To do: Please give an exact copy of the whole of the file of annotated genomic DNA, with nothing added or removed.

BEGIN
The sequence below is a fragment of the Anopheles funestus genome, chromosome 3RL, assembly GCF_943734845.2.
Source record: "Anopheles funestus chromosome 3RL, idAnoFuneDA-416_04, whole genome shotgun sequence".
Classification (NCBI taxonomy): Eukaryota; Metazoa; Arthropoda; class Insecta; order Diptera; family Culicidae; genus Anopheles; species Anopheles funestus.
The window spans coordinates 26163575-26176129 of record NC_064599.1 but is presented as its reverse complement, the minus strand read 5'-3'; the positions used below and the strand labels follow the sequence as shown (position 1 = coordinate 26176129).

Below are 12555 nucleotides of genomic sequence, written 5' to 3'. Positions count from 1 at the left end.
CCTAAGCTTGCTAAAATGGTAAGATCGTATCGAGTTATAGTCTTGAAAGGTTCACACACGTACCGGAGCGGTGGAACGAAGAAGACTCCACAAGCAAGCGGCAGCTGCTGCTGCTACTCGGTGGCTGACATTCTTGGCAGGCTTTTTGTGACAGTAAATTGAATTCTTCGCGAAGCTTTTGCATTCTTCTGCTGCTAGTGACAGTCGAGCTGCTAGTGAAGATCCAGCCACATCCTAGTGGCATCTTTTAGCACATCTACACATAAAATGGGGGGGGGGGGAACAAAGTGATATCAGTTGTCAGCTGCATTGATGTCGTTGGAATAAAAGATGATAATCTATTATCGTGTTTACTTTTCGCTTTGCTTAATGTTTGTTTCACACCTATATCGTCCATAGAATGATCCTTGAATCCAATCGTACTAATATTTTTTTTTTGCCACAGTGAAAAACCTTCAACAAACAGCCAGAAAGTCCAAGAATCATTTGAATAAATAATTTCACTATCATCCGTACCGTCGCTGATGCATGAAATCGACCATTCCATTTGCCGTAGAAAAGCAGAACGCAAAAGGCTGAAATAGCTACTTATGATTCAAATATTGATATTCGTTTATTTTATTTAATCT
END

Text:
The sequence below is a fragment of the Anopheles funestus genome, chromosome 3RL, assembly GCF_943734845.2.
Source record: "Anopheles funestus chromosome 3RL, idAnoFuneDA-416_04, whole genome shotgun sequence".
Classification (NCBI taxonomy): Eukaryota; Metazoa; Arthropoda; class Insecta; order Diptera; family Culicidae; genus Anopheles; species Anopheles funestus.
The window spans coordinates 26163575-26176129 of record NC_064599.1 but is presented as its reverse complement, the minus strand read 5'-3'; the positions used below and the strand labels follow the sequence as shown (position 1 = coordinate 26176129).

Below are 12555 nucleotides of genomic sequence, written 5' to 3'. Positions count from 1 at the left end.
CCTAAGCTTGCTAAAATGGTAAGATCGTATCGAGTTATAGTCTTGAAAGGTTCACACACGTACCGGAGCGGTGGAACGAAGAAGACTCCACAAGCAAGCGGCAGCTGCTGCTGCTACTCGGTGGCTGACATTCTTGGCAGGCTTTTTGTGACAGTAAATTGAATTCTTCGCGAAGCTTTTGCATTCTTCTGCTGCTAGTGACAGTCGAGCTGCTAGTGAAGATCCAGCCACATCCTAGTGGCATCTTTTAGCACATCTACACATAAAATGGGGGGGGGGGGAACAAAGTGATATCAGTTGTCAGCTGCATTGATGTCGTTGGAATAAAAGATGATAATCTATTATCGTGTTTACTTTTCGCTTTGCTTAATGTTTGTTTCACACCTATATCGTCCATAGAATGATCCTTGAATCCAATCGTACTAATATTTTTTTTTTGCCACAGTGAAAAACCTTCAACAAACAGCCAGAAAGTCCAAGAATCATTTGAATAAATAATTTCACTATCATCCGTACCGTCGCTGATGCATGAAATCGACCATTCCATTTGCCGTAGAAAAGCAGAACGCAAAAGGCTGAAATAGCTACTTATGATTCAAATATTGATATTCGTTTATTTTATTTAATCT